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Array/Hash/Struct#dig polyfill for ruby
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Ruby 2.3.0 introduced #dig on Hash, Array, and Struct. With this gem, you can have dig on ruby pre 2.3.0, or any ruby lacking dig.

If you are writing an app and want to use dig in it you should probably just upgrade to ruby 2.3.0. But if you are writing a gem and want it to work with both MRI 2.3.0 and others (including JRuby 9.0.x), this gem is for you. This gem only adds #dig methods if they aren't already defined, so it's safe to use in code that is for all rubies, if run on MRI 2.3.0 you'll still be using native #dig, otherwise dig_rb's implementation.

Will it work identically to MRI 2.3.0 dig?

Dig_rb is tested with:

  • Specs found in MRI repo for #dig in 2.3.0
  • Ruby Spec Suite specs found in repo for Array and Hash#dig
  • All examples in MRI 2.3.0 generated method API docs. (One example in MRI 2.3.0 is wrong about exception class and message returned, dig_rb matches actual 2.3.0 behavior there, not documented example)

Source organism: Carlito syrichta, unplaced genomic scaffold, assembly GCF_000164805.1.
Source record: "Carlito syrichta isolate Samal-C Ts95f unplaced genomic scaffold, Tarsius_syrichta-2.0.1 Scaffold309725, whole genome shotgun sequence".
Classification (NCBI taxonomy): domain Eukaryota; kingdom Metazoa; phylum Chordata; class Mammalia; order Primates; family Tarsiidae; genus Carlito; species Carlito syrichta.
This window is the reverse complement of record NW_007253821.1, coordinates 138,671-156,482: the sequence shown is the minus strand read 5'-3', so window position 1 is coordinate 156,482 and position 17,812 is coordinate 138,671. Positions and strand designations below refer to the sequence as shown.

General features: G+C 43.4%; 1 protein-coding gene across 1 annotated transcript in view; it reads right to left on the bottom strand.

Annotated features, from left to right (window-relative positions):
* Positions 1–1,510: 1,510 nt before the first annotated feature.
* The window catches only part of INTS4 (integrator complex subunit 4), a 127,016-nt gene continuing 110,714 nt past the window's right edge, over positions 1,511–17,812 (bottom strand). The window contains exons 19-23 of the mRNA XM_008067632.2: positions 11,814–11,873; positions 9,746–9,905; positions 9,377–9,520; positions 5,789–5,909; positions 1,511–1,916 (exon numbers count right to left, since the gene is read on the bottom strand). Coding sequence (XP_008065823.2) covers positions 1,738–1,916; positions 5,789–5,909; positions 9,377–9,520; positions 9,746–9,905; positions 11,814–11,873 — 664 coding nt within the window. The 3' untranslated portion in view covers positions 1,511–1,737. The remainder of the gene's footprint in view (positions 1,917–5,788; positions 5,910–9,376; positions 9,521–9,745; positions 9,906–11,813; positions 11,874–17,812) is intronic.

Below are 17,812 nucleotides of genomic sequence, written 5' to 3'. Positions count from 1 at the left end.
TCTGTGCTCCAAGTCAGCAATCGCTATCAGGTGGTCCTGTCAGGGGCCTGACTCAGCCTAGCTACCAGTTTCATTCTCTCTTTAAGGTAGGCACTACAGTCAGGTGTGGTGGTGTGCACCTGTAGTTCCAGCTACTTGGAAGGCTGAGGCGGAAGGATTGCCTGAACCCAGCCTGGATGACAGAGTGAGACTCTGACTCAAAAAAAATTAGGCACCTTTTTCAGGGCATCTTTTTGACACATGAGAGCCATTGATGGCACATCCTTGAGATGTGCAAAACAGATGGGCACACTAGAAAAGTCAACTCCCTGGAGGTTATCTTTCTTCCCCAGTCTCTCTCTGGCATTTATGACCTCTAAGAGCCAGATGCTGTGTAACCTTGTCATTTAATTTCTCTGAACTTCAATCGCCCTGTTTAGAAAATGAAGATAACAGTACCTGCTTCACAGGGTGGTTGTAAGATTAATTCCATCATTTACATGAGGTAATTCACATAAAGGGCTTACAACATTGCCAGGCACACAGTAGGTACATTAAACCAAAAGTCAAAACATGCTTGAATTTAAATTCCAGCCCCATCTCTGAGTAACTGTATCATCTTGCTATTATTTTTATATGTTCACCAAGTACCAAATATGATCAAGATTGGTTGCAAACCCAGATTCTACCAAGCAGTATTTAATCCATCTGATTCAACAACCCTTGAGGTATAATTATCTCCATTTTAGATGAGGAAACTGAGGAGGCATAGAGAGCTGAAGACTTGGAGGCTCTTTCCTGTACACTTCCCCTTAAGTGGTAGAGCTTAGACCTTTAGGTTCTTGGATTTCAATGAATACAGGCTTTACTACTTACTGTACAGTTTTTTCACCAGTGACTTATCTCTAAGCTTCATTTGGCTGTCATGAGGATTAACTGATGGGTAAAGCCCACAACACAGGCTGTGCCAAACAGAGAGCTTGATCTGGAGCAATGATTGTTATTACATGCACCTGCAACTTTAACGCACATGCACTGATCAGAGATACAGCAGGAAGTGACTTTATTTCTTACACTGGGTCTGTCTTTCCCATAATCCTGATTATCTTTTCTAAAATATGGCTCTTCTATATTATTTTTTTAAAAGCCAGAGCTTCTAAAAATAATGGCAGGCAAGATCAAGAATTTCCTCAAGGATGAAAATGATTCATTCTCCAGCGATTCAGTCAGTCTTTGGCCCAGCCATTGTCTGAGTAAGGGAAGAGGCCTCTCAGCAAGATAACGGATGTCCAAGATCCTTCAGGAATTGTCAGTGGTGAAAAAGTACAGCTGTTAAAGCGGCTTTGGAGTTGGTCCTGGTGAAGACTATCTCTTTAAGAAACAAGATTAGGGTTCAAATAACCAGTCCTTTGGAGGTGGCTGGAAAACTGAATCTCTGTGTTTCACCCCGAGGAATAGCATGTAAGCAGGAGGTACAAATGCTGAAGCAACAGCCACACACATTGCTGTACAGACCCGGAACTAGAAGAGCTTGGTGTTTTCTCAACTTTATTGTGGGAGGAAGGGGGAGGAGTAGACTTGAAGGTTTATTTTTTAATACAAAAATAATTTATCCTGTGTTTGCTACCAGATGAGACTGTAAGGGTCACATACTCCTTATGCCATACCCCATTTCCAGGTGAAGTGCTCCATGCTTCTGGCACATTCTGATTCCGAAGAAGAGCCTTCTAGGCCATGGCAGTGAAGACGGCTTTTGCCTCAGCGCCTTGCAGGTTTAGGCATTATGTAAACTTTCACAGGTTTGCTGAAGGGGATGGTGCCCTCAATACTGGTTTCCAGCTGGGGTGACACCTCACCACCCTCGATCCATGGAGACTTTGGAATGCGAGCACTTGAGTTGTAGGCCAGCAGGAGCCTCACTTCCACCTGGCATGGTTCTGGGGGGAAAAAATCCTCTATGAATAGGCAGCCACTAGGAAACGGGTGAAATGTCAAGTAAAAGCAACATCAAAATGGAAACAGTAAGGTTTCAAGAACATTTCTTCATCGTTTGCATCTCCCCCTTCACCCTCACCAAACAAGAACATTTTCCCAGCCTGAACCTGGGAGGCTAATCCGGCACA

Our travis runs tests on a variety of ruby platforms, including 2.3.0 itself to make sure our tested behavior is what built-in dig in 2.3.0 does too.

If you find any weird edge cases that work differenty in MRI 2.3.0 than in ruby_dig, let me know in a GitHub Issue please.

The performance of dig_rb will probably be less than native MRI 2.3.0 implementation, this code is not written for performance. But it should be fine, really.


Add this line to your application's Gemfile:

gem 'dig_rb'

And then execute:

$ bundle

Or install it yourself as:

$ gem install dig_rb


Just go ahead and use #dig as doc'd in MRI 2.3.0, now it'll work on any ruby.


After checking out the repo, run bin/setup to install dependencies. Then, run bin/console for an interactive prompt that will allow you to experiment.

To install this gem onto your local machine, run bundle exec rake install. To release a new version, update the version number in version.rb, and then run bundle exec rake release to create a git tag for the version, push git commits and tags, and push the .gem file to


  1. Fork it ( )
  2. Create your feature branch (git checkout -b my-new-feature)
  3. Commit your changes (git commit -am 'Add some feature')
  4. Push to the branch (git push origin my-new-feature)
  5. Create a new Pull Request
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